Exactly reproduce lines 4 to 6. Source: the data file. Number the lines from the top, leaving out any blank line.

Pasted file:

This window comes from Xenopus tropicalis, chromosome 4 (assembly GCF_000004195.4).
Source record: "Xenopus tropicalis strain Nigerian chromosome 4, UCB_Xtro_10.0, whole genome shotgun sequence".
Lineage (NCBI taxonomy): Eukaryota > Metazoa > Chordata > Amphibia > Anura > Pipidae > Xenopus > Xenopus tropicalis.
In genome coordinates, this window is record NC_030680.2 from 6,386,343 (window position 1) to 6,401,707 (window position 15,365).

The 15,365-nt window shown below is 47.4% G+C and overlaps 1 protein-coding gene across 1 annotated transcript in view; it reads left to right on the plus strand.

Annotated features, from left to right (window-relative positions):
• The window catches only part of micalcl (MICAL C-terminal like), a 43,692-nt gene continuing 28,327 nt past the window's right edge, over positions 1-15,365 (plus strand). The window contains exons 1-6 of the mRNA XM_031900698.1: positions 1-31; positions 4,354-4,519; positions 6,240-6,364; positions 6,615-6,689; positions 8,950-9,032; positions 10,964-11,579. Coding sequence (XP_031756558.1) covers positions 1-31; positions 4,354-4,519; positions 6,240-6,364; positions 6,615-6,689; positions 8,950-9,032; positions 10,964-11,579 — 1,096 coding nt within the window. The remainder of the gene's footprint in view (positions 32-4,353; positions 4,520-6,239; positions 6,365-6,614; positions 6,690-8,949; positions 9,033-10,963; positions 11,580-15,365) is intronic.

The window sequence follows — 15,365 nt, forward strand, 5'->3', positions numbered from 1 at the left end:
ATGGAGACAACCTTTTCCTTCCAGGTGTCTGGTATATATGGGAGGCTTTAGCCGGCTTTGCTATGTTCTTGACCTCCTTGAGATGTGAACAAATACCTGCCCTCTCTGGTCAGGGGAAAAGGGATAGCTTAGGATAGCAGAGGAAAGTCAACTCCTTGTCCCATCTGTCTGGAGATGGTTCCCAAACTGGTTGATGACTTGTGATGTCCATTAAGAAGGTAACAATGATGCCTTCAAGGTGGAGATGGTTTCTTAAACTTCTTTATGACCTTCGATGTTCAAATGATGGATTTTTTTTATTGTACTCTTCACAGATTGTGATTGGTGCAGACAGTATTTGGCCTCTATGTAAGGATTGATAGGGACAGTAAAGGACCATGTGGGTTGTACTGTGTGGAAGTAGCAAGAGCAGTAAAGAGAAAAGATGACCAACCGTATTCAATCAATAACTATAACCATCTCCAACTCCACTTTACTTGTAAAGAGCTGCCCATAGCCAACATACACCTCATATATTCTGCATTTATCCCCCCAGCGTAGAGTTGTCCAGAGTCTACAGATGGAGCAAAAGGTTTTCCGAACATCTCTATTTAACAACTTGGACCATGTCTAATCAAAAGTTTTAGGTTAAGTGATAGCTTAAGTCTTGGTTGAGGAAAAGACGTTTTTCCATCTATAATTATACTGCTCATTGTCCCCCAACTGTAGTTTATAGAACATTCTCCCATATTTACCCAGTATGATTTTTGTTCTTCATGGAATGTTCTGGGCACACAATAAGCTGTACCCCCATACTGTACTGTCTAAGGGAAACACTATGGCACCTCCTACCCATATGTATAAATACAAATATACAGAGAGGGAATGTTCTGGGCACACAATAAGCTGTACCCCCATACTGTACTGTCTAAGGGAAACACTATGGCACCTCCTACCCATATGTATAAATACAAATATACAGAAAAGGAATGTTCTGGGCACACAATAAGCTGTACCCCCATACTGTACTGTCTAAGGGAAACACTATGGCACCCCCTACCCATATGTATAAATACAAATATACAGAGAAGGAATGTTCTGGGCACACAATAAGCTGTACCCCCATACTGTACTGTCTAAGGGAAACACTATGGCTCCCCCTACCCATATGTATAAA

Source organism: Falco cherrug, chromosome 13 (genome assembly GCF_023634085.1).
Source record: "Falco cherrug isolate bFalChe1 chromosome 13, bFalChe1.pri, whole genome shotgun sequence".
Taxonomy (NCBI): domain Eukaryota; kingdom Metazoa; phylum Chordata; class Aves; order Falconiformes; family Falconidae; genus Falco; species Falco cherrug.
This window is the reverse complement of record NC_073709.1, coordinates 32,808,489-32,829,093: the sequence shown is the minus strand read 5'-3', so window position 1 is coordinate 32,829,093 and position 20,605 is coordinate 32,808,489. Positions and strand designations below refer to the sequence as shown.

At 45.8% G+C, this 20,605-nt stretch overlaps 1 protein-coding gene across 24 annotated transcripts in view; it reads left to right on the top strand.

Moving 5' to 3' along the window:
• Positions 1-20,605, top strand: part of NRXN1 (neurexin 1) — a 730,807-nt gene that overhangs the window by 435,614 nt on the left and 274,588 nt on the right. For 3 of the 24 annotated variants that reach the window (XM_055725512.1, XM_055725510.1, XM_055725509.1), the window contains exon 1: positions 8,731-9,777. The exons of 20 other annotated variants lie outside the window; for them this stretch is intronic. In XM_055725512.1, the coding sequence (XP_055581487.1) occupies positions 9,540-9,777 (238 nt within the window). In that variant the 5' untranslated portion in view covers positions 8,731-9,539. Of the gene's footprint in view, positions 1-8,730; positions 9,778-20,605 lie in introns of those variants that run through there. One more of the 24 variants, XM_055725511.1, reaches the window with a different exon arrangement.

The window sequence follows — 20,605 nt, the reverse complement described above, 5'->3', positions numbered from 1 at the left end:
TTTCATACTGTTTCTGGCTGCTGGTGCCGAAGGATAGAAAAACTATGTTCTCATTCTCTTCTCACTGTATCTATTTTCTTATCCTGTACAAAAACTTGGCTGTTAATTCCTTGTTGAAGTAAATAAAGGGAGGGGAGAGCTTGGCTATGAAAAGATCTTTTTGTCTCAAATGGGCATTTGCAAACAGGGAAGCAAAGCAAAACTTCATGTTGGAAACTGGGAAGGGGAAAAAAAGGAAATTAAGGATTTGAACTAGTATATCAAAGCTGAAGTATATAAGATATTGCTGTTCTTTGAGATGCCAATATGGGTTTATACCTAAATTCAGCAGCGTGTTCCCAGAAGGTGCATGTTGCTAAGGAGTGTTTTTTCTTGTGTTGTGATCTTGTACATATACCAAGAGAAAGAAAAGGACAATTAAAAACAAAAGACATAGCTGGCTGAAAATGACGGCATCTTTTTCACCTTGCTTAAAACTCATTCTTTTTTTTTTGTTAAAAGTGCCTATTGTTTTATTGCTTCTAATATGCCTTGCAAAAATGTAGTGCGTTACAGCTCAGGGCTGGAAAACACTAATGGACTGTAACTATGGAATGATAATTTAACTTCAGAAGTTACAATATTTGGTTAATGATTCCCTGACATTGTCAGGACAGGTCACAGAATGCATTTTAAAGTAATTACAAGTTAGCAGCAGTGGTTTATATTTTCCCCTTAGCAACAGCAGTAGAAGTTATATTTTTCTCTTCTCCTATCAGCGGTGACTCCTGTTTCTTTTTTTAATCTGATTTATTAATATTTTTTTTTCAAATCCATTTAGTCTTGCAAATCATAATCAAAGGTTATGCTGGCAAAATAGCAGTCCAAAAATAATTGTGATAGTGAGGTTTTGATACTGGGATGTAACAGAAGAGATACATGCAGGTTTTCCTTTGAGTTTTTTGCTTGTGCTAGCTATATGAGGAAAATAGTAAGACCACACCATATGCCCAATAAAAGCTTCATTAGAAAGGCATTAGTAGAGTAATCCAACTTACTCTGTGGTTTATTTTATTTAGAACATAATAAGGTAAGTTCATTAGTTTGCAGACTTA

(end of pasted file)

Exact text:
In genome coordinates, this window is record NC_030680.2 from 6,386,343 (window position 1) to 6,401,707 (window position 15,365).

The 15,365-nt window shown below is 47.4% G+C and overlaps 1 protein-coding gene across 1 annotated transcript in view; it reads left to right on the plus strand.

Annotated features, from left to right (window-relative positions):